Book 3 – Silly Birds
I have another book in the works. It does not have a title yet but it’s a rhyming book that will feature these bird characters. This will be the first book I will be creating “on purpose”.
I began mapping out the pages on what I had originally envisioned as the story. Then I hit a speed bump when I realized that if I added the winter section I would need to rearrange the order and possibly swap out a couple of pages. It works two different ways but changes the rhythm. I am not sure which version I like better. Always best to set it aside for a bit and come back later and take a fresh look.
I always learn things from previous projects that I can apply to the next book. Even though it may get a little easier in some aspects, each book has its own unique set of issues to work through. I’ll be working on this book in my spare time. I have a new series of paintings I am working on and I am trying to keep a better balance this year. Will keep you posted on my progress.
I live in an area where it sometimes seems that the only people that care about art are other artists. Art is the first thing cut in schools. Art is something you can do after you get home from your “real” job. To be an artist here feels like an uphill battle since there aren’t a lot of opportunities locally to show and sell art. There are events that pop up through the year but they are geared more towards crafts. I’ve done some of those shows. Selling mostly books and cards while wedged in between the guy who sells local honey and a doTERRA Vendor.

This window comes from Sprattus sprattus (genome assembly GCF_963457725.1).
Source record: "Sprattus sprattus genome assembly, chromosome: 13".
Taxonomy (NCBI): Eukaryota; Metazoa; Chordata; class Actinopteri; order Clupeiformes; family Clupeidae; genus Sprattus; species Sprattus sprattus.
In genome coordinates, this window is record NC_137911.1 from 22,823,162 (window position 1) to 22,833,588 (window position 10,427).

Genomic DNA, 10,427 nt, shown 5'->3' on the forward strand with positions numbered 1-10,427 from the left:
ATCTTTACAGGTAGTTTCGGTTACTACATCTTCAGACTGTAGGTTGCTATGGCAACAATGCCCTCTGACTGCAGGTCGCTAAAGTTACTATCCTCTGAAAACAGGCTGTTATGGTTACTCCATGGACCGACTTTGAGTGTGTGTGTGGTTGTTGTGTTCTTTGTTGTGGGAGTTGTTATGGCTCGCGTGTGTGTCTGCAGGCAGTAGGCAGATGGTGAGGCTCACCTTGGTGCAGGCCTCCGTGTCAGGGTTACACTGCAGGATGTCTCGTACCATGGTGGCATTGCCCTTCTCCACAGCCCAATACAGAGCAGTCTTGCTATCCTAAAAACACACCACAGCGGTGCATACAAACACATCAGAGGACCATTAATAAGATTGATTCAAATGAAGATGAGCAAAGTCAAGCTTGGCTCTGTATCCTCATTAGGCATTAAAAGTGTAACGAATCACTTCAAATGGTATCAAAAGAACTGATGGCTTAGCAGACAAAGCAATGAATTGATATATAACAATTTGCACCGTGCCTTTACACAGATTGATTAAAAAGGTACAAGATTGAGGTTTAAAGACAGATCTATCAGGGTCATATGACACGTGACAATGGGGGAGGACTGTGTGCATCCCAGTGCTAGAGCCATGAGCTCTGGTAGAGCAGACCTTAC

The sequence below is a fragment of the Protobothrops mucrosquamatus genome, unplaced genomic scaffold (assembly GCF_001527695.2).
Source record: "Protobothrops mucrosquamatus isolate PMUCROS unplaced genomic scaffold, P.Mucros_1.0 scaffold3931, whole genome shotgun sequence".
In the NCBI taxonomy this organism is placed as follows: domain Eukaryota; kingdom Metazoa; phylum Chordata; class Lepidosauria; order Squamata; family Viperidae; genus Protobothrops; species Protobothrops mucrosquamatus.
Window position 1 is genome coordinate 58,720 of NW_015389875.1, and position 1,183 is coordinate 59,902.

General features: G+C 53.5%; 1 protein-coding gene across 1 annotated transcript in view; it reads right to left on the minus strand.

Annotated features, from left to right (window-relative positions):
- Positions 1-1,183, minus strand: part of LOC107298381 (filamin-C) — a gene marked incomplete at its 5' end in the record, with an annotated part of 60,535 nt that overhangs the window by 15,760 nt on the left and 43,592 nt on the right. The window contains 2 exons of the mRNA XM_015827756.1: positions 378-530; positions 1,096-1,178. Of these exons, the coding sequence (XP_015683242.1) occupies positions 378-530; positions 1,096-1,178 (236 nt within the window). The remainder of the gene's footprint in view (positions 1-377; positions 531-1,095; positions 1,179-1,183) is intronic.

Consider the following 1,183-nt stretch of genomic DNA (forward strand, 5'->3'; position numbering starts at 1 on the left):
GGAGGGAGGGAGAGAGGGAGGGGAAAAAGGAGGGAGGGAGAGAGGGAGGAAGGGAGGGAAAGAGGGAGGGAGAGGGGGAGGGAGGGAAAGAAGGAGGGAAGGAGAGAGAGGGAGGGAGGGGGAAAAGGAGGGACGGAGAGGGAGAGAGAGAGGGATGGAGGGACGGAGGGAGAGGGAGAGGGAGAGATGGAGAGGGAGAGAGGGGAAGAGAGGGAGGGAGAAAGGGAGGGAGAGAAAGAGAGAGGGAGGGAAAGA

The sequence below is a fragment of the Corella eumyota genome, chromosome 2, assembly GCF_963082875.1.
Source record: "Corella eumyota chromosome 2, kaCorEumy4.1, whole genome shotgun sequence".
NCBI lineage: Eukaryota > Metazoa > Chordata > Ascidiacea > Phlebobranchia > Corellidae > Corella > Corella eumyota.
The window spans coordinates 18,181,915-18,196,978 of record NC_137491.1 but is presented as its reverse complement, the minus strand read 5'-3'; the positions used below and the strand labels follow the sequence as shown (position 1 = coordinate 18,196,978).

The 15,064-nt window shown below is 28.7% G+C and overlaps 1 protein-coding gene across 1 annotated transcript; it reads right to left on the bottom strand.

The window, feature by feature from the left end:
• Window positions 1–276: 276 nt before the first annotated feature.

I have worked on a variety of paintings over the past few years. My work has both improved and become more consistent. I’m encouraged by my progress and very happy with the fact that I won Best of Show at two different art fairs. My plan had been to build up enough inventory to travel outside my area and start doing larger shows. Unfortunately, that plan isn’t going to pan out. My work is good enough to get into them but even doing local shows takes too much of a toll on my body.